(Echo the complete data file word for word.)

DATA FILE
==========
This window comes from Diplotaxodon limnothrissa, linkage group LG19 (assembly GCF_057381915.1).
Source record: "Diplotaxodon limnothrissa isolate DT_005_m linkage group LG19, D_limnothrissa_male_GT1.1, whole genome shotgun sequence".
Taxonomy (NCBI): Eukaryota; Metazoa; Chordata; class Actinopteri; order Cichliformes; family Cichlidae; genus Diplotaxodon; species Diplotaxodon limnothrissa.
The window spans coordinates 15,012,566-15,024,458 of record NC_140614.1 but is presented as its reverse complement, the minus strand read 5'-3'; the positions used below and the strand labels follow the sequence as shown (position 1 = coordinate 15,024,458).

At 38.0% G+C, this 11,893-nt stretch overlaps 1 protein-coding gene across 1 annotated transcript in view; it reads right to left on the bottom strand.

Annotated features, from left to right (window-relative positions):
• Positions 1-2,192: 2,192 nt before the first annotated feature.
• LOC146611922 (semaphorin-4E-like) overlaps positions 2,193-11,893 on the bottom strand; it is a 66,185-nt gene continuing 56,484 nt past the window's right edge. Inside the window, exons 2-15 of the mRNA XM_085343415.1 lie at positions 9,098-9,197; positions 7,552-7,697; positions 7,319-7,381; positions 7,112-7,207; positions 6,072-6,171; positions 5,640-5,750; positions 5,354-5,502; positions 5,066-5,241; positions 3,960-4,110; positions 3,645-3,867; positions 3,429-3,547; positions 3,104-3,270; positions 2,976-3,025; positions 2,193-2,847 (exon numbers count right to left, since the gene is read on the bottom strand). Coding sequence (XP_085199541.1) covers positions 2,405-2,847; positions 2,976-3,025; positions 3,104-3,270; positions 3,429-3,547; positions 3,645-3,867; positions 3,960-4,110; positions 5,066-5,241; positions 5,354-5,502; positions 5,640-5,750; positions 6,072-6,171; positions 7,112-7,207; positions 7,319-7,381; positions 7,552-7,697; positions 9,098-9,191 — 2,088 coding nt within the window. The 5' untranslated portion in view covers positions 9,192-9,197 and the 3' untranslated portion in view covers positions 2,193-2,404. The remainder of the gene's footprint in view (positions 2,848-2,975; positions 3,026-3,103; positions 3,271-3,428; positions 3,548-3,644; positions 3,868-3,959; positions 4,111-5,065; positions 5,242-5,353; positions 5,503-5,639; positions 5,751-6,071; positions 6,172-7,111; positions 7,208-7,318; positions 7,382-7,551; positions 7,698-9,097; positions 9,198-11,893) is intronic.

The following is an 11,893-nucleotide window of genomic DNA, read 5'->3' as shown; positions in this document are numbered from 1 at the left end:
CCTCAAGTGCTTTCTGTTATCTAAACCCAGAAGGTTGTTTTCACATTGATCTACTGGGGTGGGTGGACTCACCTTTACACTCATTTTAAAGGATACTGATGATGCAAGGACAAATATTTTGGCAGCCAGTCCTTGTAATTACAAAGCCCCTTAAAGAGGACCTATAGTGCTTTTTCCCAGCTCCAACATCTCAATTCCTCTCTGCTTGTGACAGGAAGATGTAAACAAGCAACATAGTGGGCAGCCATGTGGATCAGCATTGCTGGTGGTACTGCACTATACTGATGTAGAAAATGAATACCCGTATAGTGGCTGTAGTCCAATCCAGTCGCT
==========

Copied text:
This window comes from Diplotaxodon limnothrissa, linkage group LG19 (assembly GCF_057381915.1).
Source record: "Diplotaxodon limnothrissa isolate DT_005_m linkage group LG19, D_limnothrissa_male_GT1.1, whole genome shotgun sequence".
Taxonomy (NCBI): Eukaryota; Metazoa; Chordata; class Actinopteri; order Cichliformes; family Cichlidae; genus Diplotaxodon; species Diplotaxodon limnothrissa.
The window spans coordinates 15,012,566-15,024,458 of record NC_140614.1 but is presented as its reverse complement, the minus strand read 5'-3'; the positions used below and the strand labels follow the sequence as shown (position 1 = coordinate 15,024,458).

At 38.0% G+C, this 11,893-nt stretch overlaps 1 protein-coding gene across 1 annotated transcript in view; it reads right to left on the bottom strand.

Annotated features, from left to right (window-relative positions):
• Positions 1-2,192: 2,192 nt before the first annotated feature.
• LOC146611922 (semaphorin-4E-like) overlaps positions 2,193-11,893 on the bottom strand; it is a 66,185-nt gene continuing 56,484 nt past the window's right edge. Inside the window, exons 2-15 of the mRNA XM_085343415.1 lie at positions 9,098-9,197; positions 7,552-7,697; positions 7,319-7,381; positions 7,112-7,207; positions 6,072-6,171; positions 5,640-5,750; positions 5,354-5,502; positions 5,066-5,241; positions 3,960-4,110; positions 3,645-3,867; positions 3,429-3,547; positions 3,104-3,270; positions 2,976-3,025; positions 2,193-2,847 (exon numbers count right to left, since the gene is read on the bottom strand). Coding sequence (XP_085199541.1) covers positions 2,405-2,847; positions 2,976-3,025; positions 3,104-3,270; positions 3,429-3,547; positions 3,645-3,867; positions 3,960-4,110; positions 5,066-5,241; positions 5,354-5,502; positions 5,640-5,750; positions 6,072-6,171; positions 7,112-7,207; positions 7,319-7,381; positions 7,552-7,697; positions 9,098-9,191 — 2,088 coding nt within the window. The 5' untranslated portion in view covers positions 9,192-9,197 and the 3' untranslated portion in view covers positions 2,193-2,404. The remainder of the gene's footprint in view (positions 2,848-2,975; positions 3,026-3,103; positions 3,271-3,428; positions 3,548-3,644; positions 3,868-3,959; positions 4,111-5,065; positions 5,242-5,353; positions 5,503-5,639; positions 5,751-6,071; positions 6,172-7,111; positions 7,208-7,318; positions 7,382-7,551; positions 7,698-9,097; positions 9,198-11,893) is intronic.

The following is an 11,893-nucleotide window of genomic DNA, read 5'->3' as shown; positions in this document are numbered from 1 at the left end:
CCTCAAGTGCTTTCTGTTATCTAAACCCAGAAGGTTGTTTTCACATTGATCTACTGGGGTGGGTGGACTCACCTTTACACTCATTTTAAAGGATACTGATGATGCAAGGACAAATATTTTGGCAGCCAGTCCTTGTAATTACAAAGCCCCTTAAAGAGGACCTATAGTGCTTTTTCCCAGCTCCAACATCTCAATTCCTCTCTGCTTGTGACAGGAAGATGTAAACAAGCAACATAGTGGGCAGCCATGTGGATCAGCATTGCTGGTGGTACTGCACTATACTGATGTAGAAAATGAATACCCGTATAGTGGCTGTAGTCCAATCCAGTCGCT